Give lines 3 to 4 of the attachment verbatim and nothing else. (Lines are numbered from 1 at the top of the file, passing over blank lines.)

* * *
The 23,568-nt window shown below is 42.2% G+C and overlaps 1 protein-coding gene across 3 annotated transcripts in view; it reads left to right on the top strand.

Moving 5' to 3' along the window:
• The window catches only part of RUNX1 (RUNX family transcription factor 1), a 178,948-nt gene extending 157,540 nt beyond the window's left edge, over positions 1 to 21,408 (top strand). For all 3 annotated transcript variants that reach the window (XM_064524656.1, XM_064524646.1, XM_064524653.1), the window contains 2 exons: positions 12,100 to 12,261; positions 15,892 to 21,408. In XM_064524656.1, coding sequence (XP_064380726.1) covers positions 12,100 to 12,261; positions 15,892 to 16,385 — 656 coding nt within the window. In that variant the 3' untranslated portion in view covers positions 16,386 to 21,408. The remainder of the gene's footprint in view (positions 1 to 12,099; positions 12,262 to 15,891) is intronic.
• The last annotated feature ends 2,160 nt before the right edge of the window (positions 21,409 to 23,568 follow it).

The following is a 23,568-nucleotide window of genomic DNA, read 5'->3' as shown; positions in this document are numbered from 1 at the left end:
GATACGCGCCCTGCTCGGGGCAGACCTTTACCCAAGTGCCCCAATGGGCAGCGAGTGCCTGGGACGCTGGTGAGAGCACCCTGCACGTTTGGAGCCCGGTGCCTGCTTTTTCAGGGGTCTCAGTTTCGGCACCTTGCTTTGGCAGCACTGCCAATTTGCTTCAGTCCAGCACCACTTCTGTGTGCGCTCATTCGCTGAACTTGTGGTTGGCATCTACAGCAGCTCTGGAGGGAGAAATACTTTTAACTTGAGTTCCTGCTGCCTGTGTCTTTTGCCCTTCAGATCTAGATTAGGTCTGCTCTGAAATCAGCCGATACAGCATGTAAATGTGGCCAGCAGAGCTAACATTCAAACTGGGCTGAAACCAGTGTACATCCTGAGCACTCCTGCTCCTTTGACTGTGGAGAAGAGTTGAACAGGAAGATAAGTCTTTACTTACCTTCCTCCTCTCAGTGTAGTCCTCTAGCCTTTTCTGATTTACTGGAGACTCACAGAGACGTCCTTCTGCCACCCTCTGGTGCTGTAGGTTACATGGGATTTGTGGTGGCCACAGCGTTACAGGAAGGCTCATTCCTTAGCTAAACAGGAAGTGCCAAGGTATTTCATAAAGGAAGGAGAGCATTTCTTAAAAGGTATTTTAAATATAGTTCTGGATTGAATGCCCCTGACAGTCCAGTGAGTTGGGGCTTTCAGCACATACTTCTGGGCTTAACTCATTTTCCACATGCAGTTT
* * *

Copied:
• The window catches only part of RUNX1 (RUNX family transcription factor 1), a 178,948-nt gene extending 157,540 nt beyond the window's left edge, over positions 1 to 21,408 (top strand). For all 3 annotated transcript variants that reach the window (XM_064524656.1, XM_064524646.1, XM_064524653.1), the window contains 2 exons: positions 12,100 to 12,261; positions 15,892 to 21,408. In XM_064524656.1, coding sequence (XP_064380726.1) covers positions 12,100 to 12,261; positions 15,892 to 16,385 — 656 coding nt within the window. In that variant the 3' untranslated portion in view covers positions 16,386 to 21,408. The remainder of the gene's footprint in view (positions 1 to 12,099; positions 12,262 to 15,891) is intronic.
• The last annotated feature ends 2,160 nt before the right edge of the window (positions 21,409 to 23,568 follow it).